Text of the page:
His establishment is very elegant and luxurious, and his study, where he received me, looked truly scholar-like and comfortable. Among other things he showed me a beautiful collection of drawings in an album, relating to Dante, which had been from time to time given to him by his family, all original, of course, and two or three by Retzsch, of the greatest vigor and beauty, and executed in pencil with the most delicate finish.

January 10.—This evening happened the first grand court ball; for the season of Carnival, from Christmas to Lent, is the season into which all the amusements, both at the Court and in private houses, are crowded,9. . . . and we are to have a ball every fortnight until the period of gayety is over. Like everything else here, it began early. We were invited for six o'clock, and, arriving a few minutes afterwards, found ourselves among the last. Six fine large halls were open,. . . . all well lighted and most agreeably heated, the last but one being arranged for dancing; and the last, which was the presence-chamber, was prepared for cards. Round three sides of the dancinghall were barriers, covered with tapestry, behind which stood, I should think, five hundred of the common people, who seemed to enjoy the show very much, and were perfectly quiet the whole evening. In the centre were about four hundred invited guests, comprehending the nobility of Saxony and the principal foreigners now in Dresden, all in full dress. It was a fine show in a fine hall.

Soon after we arrived the King and Court entered, preceded by the [467] officers of the guard and the officers of ceremony, and went through the crowd in different directions, speaking to as many as they could. . . . . When this was over the King took the Princess Marie10 and walked a polonaise round the hall, followed by a part of the company, but he tottered about very sadly. The party now divided; a few went to the presence-chamber, and sat down at a dozen tables to cards; the rest remained in the ballroom, and dancing began in good earnest. . . .. . The Regent danced constantly, and repeatedly gave great pleasure by taking for partners the young Countess Baudissin and little Countess Bose, who were presented at Court for the first time, and thus had a double zest added to their first ball. The old King, too, who has been a great dancer in his day, determined to have it said that he had danced after he was eighty years old, and actually went through a quadrille with Mlle. Watzdorff. By the great skill of his partner he was prevented from falling, but it was painful to see him. . . .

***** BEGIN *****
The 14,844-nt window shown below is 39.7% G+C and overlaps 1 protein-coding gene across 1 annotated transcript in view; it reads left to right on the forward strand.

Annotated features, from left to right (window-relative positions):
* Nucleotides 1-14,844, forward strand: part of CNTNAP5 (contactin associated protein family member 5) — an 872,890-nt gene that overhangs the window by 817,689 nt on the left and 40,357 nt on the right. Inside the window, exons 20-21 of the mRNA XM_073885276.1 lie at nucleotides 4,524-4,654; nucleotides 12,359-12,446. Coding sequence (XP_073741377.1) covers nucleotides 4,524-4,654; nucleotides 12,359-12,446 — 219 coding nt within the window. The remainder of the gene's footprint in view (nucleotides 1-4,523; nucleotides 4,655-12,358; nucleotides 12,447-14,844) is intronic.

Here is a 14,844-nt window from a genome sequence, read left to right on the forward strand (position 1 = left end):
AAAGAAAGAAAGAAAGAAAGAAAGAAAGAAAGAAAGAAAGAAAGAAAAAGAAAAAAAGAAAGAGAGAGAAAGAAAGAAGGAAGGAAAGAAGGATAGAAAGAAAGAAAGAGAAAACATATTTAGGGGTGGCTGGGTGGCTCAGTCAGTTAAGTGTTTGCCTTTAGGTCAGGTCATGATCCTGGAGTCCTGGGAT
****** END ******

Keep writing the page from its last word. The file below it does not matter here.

The King disappeared soon after he had finished his dance, and at a little before ten o'clock the Regent led the way to supper, which was beautifully arranged in two large halls, on tables for ten persons each. Each of the princes and princesses had a table, to which, very early in the evening, such persons as they selected were invited. Immediately after our arrival, one of the officers came to us with a written list and invited us to the table of Prince John; and when we reached the table we found the list on it, and that our company consisted of the wife of the Minister of War, Countess Herzberg, Mrs. Pole [an English lady], Count Baudissin, and enough more to make up the ten.

It was a hot supper, consisting of many courses of very nice dishes, excellent wines, ices, etc.,. . . . and we remained at table about an hour and a half. The quantity of silver must have been immense, for the plates were all of silver for the whole four hundred and fifty persons, and were changed at least four times for each, and sometimes six or seven times. No distinction was made in the service and arrangements of the tables of the princes and those of the rest of the company, except that the royal family chose who should sup with them. The rest of the company chose their own places. . . . . At our table we had a very good time.

Prince John was very agreeable, and spoke pretty good English, as well as excellent French. Count Baudissin—who is about to publish some translations from Ben Jonson, Massinger, Fletcher, etc.— [468] talked very well upon our early literature. The Prince talked a little about Dante, but of course made himself as agreeable as he could to the ladies. On the whole it was an exquisitely nice supper, and we enjoyed the conversation round our comfortable little table very much.